Almost as soon as she joined the Copyright Office, Ringer set about updating the 1909 Copyright Law, an effort that had been tabled due to World War II. She reignited interest in reform, and spent more than two decades proposing legislation, negotiating among copyright owners, and lobbying Congress. She drafted most of the bill by herself.
Ringer’s efforts brought United States copyright law—previously, one that had been passed before the advent of commercial radio, television, and copyright machines—into the modern era. To the chagrin of many, her legislation sparked the trend in expanding copyright protection. The 1976 Copyright Act extended the length of copyright protection, from 28 years under the 1909 Copyright Act to the lifetime of the author plus 50 years. Her efforts also codified the fair-use doctrine, which permits some unlicensed and unauthorized uses of copyrighted works.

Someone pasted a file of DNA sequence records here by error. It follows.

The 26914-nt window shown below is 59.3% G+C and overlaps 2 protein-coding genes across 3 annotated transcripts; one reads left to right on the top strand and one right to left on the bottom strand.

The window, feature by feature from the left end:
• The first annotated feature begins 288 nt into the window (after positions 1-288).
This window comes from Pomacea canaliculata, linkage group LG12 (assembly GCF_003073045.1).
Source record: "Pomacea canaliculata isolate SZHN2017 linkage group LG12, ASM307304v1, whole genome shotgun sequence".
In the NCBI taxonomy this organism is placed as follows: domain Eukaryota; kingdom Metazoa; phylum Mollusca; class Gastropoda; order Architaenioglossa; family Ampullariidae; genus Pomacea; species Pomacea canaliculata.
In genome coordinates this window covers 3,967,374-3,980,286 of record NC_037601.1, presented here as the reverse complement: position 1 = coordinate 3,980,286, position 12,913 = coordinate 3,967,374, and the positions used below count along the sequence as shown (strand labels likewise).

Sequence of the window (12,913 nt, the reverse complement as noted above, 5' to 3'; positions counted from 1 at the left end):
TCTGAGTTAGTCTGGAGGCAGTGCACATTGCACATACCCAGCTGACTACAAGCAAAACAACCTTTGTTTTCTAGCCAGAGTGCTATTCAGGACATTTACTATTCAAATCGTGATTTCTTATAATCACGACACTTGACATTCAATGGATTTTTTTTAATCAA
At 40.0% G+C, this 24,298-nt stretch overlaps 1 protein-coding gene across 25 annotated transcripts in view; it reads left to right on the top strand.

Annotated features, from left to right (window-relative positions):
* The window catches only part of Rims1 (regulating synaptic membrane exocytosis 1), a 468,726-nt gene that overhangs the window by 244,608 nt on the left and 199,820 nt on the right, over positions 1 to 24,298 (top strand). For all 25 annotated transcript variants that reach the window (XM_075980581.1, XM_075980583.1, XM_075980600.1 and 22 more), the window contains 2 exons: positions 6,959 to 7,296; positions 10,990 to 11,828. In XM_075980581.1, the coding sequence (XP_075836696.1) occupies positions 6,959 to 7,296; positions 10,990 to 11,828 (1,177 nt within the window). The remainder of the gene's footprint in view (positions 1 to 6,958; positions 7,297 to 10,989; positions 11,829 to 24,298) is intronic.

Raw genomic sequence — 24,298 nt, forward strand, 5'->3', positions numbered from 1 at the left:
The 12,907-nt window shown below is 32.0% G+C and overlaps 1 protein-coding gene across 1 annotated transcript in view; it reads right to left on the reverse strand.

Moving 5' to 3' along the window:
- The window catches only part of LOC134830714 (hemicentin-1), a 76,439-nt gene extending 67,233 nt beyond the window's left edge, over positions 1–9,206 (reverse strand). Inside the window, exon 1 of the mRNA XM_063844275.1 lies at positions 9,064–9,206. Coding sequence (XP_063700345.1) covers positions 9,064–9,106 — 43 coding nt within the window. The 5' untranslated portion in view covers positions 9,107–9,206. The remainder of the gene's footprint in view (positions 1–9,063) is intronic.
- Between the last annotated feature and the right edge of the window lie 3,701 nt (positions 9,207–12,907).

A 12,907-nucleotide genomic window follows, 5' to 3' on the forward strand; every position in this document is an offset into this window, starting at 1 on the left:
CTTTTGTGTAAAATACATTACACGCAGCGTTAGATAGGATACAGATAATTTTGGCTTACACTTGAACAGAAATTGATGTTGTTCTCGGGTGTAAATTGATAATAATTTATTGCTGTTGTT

And, at her insistence, the Copyright Act used both “he” and “she,” making it one of the first pieces of federal legislation to include dual gender pronouns.
I felt like I was getting to know a kindred spirit in copyright law. A role model.
When I found a photograph of Ringer at a copyright hearing, wearing horn-rimmed glasses and sitting at a table filled with men, I couldn’t help wondering what she was like in that room. I imagined that her voice was quietly commanding. I started thinking of her as "Babs."
And the more I got to know Babs, the more I realized that she was a bona fide badass.